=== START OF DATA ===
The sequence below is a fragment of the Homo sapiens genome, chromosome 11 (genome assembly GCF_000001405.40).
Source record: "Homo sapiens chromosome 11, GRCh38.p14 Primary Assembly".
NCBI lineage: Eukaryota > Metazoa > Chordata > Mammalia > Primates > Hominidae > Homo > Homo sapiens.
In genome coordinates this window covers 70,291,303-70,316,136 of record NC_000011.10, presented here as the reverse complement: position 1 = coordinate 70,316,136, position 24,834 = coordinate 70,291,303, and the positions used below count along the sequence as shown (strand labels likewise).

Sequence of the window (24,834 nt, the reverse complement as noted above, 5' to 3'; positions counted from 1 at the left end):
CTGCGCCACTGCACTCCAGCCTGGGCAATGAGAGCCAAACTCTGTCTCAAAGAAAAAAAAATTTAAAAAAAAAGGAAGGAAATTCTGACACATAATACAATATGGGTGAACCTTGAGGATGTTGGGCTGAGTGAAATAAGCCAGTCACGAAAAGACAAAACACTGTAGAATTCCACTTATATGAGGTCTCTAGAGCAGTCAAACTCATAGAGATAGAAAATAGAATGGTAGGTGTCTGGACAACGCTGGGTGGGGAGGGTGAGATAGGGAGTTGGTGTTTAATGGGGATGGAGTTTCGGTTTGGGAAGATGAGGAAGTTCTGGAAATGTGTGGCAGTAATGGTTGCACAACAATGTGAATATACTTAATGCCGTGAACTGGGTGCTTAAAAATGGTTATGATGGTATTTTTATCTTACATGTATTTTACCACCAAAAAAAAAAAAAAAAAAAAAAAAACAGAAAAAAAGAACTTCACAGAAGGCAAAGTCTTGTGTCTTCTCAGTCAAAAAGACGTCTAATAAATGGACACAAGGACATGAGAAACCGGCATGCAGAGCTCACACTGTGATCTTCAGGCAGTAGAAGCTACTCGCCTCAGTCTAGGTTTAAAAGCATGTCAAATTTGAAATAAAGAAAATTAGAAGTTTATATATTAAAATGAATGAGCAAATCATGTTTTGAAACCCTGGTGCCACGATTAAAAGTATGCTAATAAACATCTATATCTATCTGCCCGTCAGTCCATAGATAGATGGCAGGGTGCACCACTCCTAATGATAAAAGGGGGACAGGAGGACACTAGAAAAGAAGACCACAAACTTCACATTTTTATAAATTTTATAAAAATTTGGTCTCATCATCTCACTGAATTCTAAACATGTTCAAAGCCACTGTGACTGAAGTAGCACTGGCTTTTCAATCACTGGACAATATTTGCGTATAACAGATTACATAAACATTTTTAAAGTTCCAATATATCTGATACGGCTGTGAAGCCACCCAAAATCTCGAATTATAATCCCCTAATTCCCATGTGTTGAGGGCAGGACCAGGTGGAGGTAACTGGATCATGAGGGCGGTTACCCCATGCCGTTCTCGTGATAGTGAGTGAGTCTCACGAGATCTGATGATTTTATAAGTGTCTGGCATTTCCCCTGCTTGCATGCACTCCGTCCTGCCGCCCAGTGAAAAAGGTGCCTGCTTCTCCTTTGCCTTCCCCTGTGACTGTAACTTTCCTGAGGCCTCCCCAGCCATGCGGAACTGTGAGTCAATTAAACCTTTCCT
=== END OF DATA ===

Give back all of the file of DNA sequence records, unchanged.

The sequence below is a fragment of the Homo sapiens genome, chromosome 11 (genome assembly GCF_000001405.40).
Source record: "Homo sapiens chromosome 11, GRCh38.p14 Primary Assembly".
NCBI lineage: Eukaryota > Metazoa > Chordata > Mammalia > Primates > Hominidae > Homo > Homo sapiens.
In genome coordinates this window covers 70,291,303-70,316,136 of record NC_000011.10, presented here as the reverse complement: position 1 = coordinate 70,316,136, position 24,834 = coordinate 70,291,303, and the positions used below count along the sequence as shown (strand labels likewise).

Sequence of the window (24,834 nt, the reverse complement as noted above, 5' to 3'; positions counted from 1 at the left end):
CTGCGCCACTGCACTCCAGCCTGGGCAATGAGAGCCAAACTCTGTCTCAAAGAAAAAAAAATTTAAAAAAAAAGGAAGGAAATTCTGACACATAATACAATATGGGTGAACCTTGAGGATGTTGGGCTGAGTGAAATAAGCCAGTCACGAAAAGACAAAACACTGTAGAATTCCACTTATATGAGGTCTCTAGAGCAGTCAAACTCATAGAGATAGAAAATAGAATGGTAGGTGTCTGGACAACGCTGGGTGGGGAGGGTGAGATAGGGAGTTGGTGTTTAATGGGGATGGAGTTTCGGTTTGGGAAGATGAGGAAGTTCTGGAAATGTGTGGCAGTAATGGTTGCACAACAATGTGAATATACTTAATGCCGTGAACTGGGTGCTTAAAAATGGTTATGATGGTATTTTTATCTTACATGTATTTTACCACCAAAAAAAAAAAAAAAAAAAAAAAAACAGAAAAAAAGAACTTCACAGAAGGCAAAGTCTTGTGTCTTCTCAGTCAAAAAGACGTCTAATAAATGGACACAAGGACATGAGAAACCGGCATGCAGAGCTCACACTGTGATCTTCAGGCAGTAGAAGCTACTCGCCTCAGTCTAGGTTTAAAAGCATGTCAAATTTGAAATAAAGAAAATTAGAAGTTTATATATTAAAATGAATGAGCAAATCATGTTTTGAAACCCTGGTGCCACGATTAAAAGTATGCTAATAAACATCTATATCTATCTGCCCGTCAGTCCATAGATAGATGGCAGGGTGCACCACTCCTAATGATAAAAGGGGGACAGGAGGACACTAGAAAAGAAGACCACAAACTTCACATTTTTATAAATTTTATAAAAATTTGGTCTCATCATCTCACTGAATTCTAAACATGTTCAAAGCCACTGTGACTGAAGTAGCACTGGCTTTTCAATCACTGGACAATATTTGCGTATAACAGATTACATAAACATTTTTAAAGTTCCAATATATCTGATACGGCTGTGAAGCCACCCAAAATCTCGAATTATAATCCCCTAATTCCCATGTGTTGAGGGCAGGACCAGGTGGAGGTAACTGGATCATGAGGGCGGTTACCCCATGCCGTTCTCGTGATAGTGAGTGAGTCTCACGAGATCTGATGATTTTATAAGTGTCTGGCATTTCCCCTGCTTGCATGCACTCCGTCCTGCCGCCCAGTGAAAAAGGTGCCTGCTTCTCCTTTGCCTTCCCCTGTGACTGTAACTTTCCTGAGGCCTCCCCAGCCATGCGGAACTGTGAGTCAATTAAACCTTTCCT